ECRI recently updated its report to note Medtronic's announcement that an efficacy endpoint was not reached in a "pivotal trial" of the device, a major snag in the approval process. The company plans to continue trials of its product for other non-hypertension clinical indications.

3. EDs for the Elderly (GEDIs)
One concept being pitched to hospital executives is special emergency departments tailored for the elderly. These efforts involve a major construction effort that reorganizes floor plans and brings in special equipment such as reclining chairs, padded stretchers, non-skid floors handrails, special lighting and bedside commodes.

"It's easy to say you're going to sequester and equip five ED bays and then call yourself an elder ER, when what you really need to do? is have clinicians that are trained in elder care issues," Maliff says.

"It's not just you putting a marketing sign out that you have a senior ED. You have to have a physician staff, [and] social workers trained around issues of elder care to make it a successful unit," Maliff says.

At Mount Sinai School of Medicine in New York, these structural and systemic changes are called Geriatric Emergency Department Interventions or GEDIs.

ECRI analysts say the use of such systems is growing in U.S. hospitals and that costs vary widely, from $3.2 million at Newark Beth Israel Hospital to $150,000 in Holy Cross Hospital in Silver Spring, MD.

Positive outcomes, such as reduced readmissions are expected, but "published evidence for that has not yet accumulated."

4. Copper Surfaces in Hospital Rooms
Copper's ability to reduce transmission of bacteria, and potentially, viruses in healthcare settings is well understood and approved by the U.S. Environmental Protection Agency. But whether hospitals should retrofit their stainless-steel and plastic inpatient and intensive care units with copper surfaces, copper bed rails, food trays, grab bars, carts, sinks, and faucets, remains unclear. The use of copper could even permeate patient gowns through copper-spun threads.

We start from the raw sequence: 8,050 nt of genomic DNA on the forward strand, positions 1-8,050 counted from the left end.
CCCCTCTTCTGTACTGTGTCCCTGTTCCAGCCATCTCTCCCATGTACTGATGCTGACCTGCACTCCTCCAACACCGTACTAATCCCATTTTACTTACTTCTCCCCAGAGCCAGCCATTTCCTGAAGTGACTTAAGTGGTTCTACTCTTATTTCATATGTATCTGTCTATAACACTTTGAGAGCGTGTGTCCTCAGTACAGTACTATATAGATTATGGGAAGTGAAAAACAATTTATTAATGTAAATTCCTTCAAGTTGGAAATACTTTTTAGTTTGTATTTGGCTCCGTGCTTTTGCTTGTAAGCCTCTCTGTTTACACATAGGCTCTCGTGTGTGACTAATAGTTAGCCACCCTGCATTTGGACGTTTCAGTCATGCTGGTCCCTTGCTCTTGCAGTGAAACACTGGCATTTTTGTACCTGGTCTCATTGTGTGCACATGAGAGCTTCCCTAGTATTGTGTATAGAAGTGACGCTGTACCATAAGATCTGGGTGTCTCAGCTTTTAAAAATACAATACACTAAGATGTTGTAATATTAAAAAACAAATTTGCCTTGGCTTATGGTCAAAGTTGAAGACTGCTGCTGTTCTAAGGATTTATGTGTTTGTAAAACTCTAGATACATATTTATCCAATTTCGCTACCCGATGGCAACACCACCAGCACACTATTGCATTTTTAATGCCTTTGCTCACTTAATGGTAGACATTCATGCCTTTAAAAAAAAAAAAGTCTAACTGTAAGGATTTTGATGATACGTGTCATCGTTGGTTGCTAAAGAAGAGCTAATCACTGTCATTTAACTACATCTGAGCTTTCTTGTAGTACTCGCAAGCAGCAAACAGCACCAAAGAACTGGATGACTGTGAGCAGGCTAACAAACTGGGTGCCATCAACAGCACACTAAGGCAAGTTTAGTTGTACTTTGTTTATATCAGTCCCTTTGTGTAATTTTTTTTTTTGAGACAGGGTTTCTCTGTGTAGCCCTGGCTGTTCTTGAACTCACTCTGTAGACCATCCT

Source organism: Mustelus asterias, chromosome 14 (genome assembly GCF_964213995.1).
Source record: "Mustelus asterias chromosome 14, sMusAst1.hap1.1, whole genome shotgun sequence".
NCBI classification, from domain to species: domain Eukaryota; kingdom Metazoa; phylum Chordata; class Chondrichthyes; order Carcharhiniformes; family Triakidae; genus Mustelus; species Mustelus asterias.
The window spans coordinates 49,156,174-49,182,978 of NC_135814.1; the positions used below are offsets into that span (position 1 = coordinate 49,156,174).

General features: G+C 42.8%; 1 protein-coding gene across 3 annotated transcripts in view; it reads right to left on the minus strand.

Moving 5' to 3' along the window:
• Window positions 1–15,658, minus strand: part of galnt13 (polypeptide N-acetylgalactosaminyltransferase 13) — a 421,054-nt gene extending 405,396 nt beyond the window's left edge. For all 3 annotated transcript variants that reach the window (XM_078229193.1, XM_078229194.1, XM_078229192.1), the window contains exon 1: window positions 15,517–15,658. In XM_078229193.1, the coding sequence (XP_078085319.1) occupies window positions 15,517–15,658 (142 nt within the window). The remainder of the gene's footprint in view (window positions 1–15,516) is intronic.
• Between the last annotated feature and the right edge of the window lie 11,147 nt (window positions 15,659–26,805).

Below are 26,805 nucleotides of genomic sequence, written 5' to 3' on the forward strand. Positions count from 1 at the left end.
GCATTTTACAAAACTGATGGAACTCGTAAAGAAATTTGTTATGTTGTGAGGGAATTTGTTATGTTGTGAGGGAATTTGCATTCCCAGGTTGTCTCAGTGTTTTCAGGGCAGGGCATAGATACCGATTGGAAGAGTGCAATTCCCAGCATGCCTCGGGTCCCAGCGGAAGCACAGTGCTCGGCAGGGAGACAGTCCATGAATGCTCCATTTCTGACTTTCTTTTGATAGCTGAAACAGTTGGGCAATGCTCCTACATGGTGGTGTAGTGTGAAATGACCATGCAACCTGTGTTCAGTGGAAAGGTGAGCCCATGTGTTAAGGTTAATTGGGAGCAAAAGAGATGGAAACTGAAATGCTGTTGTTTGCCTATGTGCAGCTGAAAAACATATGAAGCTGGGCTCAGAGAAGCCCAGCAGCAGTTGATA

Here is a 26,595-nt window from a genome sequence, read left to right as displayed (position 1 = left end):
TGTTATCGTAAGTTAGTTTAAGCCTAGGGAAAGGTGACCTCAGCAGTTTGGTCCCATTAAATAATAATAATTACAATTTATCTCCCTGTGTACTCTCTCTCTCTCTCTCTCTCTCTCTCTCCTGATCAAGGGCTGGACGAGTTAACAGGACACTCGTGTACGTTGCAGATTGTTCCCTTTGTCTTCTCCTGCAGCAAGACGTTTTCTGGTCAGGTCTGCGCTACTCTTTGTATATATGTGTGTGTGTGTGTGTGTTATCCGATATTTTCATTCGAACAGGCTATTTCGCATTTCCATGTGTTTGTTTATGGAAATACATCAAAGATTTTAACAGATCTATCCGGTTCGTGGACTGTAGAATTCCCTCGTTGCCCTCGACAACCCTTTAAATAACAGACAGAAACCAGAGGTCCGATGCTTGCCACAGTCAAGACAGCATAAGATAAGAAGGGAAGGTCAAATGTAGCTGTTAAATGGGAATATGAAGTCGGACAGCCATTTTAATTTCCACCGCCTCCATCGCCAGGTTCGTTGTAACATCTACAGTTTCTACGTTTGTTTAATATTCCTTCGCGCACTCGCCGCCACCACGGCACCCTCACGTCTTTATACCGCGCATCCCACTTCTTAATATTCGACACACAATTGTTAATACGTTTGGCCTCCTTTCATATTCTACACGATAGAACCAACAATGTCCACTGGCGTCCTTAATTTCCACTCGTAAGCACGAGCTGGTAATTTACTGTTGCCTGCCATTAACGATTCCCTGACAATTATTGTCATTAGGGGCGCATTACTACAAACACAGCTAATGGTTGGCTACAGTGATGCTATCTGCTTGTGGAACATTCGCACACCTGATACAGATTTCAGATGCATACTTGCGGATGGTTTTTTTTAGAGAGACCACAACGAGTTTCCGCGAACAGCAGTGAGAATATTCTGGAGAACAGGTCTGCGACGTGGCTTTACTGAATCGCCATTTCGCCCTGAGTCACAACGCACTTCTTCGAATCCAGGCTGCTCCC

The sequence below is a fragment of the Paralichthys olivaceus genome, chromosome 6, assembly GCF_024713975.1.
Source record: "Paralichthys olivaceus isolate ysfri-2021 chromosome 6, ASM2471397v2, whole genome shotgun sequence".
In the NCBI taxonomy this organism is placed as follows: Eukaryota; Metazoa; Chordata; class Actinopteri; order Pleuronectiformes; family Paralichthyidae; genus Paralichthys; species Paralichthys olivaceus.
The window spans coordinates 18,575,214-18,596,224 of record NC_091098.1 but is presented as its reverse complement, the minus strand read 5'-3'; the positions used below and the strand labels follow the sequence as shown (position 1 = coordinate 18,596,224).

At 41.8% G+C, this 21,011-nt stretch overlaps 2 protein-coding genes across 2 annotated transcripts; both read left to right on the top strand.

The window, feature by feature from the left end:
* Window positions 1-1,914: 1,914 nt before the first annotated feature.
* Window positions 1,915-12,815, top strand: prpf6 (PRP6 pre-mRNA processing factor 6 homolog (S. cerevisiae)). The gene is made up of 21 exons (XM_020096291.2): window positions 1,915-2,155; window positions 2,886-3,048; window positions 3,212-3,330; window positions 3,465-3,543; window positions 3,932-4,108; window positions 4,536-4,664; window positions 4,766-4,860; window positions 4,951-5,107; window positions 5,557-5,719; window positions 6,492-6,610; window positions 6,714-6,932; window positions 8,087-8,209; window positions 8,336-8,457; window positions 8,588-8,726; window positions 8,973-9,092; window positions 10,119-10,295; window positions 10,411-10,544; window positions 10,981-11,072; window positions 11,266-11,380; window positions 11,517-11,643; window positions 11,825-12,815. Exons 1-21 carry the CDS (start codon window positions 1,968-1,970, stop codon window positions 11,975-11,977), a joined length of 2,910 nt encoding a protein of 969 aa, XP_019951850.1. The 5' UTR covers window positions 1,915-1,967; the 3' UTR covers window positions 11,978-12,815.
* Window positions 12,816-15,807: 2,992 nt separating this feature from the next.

Reducing hospital-acquired infections could save money by reducing length of stay, readmissions, and "administrators could see a return on investment due to fewer infections within their own staffs."

But the estimated cost to equip every hospital room with copper products ranges between $1.5 billion to $2.5 billion.

The steep expense raises the question about how much to use and in what areas. "Determining the number of copper-fitted items to place in a room is a big question and should be based on evidence-based design?that is, clinical evidence," the ECRI report says.

5. Powered Exoskeletons
As shown in an episode of the TV show, Glee, and in this video, powered exoskeletons, now in use in about 30 rehabilitation hospitals, enable patients with paraplegia from spinal cord injuries to stand upright and even to walk.

They can cost $100,000 or more, "but less expensive options are also on the horizon," the ECRI report says.

ECRI advises hospitals that adopt the technology at this early stage should "plan fundraising initiatives to support acquisition, maintenance, and training," but be on the lookout for newer products because "this technology is quickly evolving.

6. MRI-Guided, Focused Ultrasound for Bone Pain Reduction